Smith: Brilliant leaders surround themselves with brilliant people with varying perspectives. Much of my success has come from carefully selecting people on my team. I’ve taken the time to understand each person’s strengths and weaknesses. I’ve used my position of influence to try to make better decisions for the company and the individuals on my team, but I’ve also followed my instincts. I’ve gravitated to people who are focused learners, people who can parse through a lot of debris and focus on what's important, people who can explain their views boldly. I think that's something every leader can do. 

Brilliance begins with openness. I believe that brilliant people understand the importance of knowing what they don't know. They recognize they need to supplement what they know with others’ diverse insights and perspectives. That means asking others for help, learning from others in the room, seeking out diversity of thought for each idea, and acknowledging people along the way.

By staying focused on my team, I stay real. As a leader, I think it's important for my team to see the real me, what I’m going through, what I’m celebrating, and everything in between. In return, I try to establish transparent relationships in which employees feel comfortable approaching me and asking for what they need — so their diverse perspectives are never stifled.

5. Honor your background

O'Neill: What experiences led you to become the brilliant leader you are today?

Smith: Education was the catalyst. My parents were first-generation college graduates, and learning was an absolute priority growing up. They would move us to neighborhoods with the best public schools, and if the public schools weren't doing enough, they would send us to private schools. My parents had high expectations, and that allowed me to aim high for myself. It wasn’t a question of whether or not I would go to college, it was a matter of where. I grew up thinking I could do anything that I wanted to do, and my education was one of the tools that would get me there.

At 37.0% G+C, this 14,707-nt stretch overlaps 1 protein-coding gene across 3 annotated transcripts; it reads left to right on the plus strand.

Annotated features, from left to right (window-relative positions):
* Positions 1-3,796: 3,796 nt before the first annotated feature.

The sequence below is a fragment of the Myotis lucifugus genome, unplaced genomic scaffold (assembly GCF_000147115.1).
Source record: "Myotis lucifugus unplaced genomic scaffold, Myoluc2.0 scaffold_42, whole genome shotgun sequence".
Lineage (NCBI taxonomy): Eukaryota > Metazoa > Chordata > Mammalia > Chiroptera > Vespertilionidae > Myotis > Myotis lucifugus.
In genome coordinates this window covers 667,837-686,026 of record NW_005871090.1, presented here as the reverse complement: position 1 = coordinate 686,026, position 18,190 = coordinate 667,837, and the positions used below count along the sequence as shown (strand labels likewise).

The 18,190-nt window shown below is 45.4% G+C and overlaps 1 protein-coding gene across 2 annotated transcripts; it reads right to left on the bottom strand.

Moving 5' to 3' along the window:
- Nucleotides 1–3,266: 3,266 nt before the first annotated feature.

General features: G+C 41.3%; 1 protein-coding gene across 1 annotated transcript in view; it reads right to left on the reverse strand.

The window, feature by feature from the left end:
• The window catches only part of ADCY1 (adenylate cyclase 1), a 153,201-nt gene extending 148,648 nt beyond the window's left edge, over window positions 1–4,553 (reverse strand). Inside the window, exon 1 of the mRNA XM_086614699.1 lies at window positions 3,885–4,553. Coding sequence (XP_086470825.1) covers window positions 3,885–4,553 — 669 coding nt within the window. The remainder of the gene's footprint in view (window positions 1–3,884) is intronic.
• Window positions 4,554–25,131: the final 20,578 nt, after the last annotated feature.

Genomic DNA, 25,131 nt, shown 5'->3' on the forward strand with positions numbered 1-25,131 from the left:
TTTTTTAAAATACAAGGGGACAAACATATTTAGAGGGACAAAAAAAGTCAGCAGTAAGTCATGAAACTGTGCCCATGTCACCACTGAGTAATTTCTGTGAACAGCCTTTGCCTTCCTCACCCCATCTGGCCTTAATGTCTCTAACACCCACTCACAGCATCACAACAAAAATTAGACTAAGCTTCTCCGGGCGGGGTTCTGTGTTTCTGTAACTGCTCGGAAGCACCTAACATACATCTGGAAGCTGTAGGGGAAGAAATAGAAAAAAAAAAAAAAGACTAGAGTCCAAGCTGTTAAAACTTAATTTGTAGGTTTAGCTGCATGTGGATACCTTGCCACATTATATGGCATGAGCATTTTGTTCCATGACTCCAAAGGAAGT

In addition to education, relationships were critical. I worked at Motorola for 14 years, and a customer relationship I developed there led me to Brightstar. Once you form relationships, people begin to see how you think, how you focus on what's critical to them, how you look after them — and opportunities open up as a result. For example, my role at Brightstar expanded because I saw a need and offered to fill it. Again, this was due to relationships I’d built; I felt comfortable reaching out when I saw I could be of help because I had a strong relationship with my boss. 

I've had the opportunity to lead a team of over 100 people and advise and guide CEOs in their big-picture thinking. Throughout my career, I’ve learned in depth how businesses run. From my parents' influence, I’ve become a constant student of everything from profitability to negotiation. In my experience, to be a good advisor you have to sit back and pay attention to what's going on in the room. I notice people's facial expressions, when they are confused or when the point has hit the mark. You have to listen, but you also have to know when to interject and stand up for what's right.

“Brilliance does not exist without courage.”

Brilliance does not exist without courage. To me, brilliant leaders are the ones who stay humble, guiding those around them from a place of humility while still acting confidently and decisively. They always strive to curate diversity of thought and learn from these diverse perspectives — ultimately allowing their businesses to achieve more.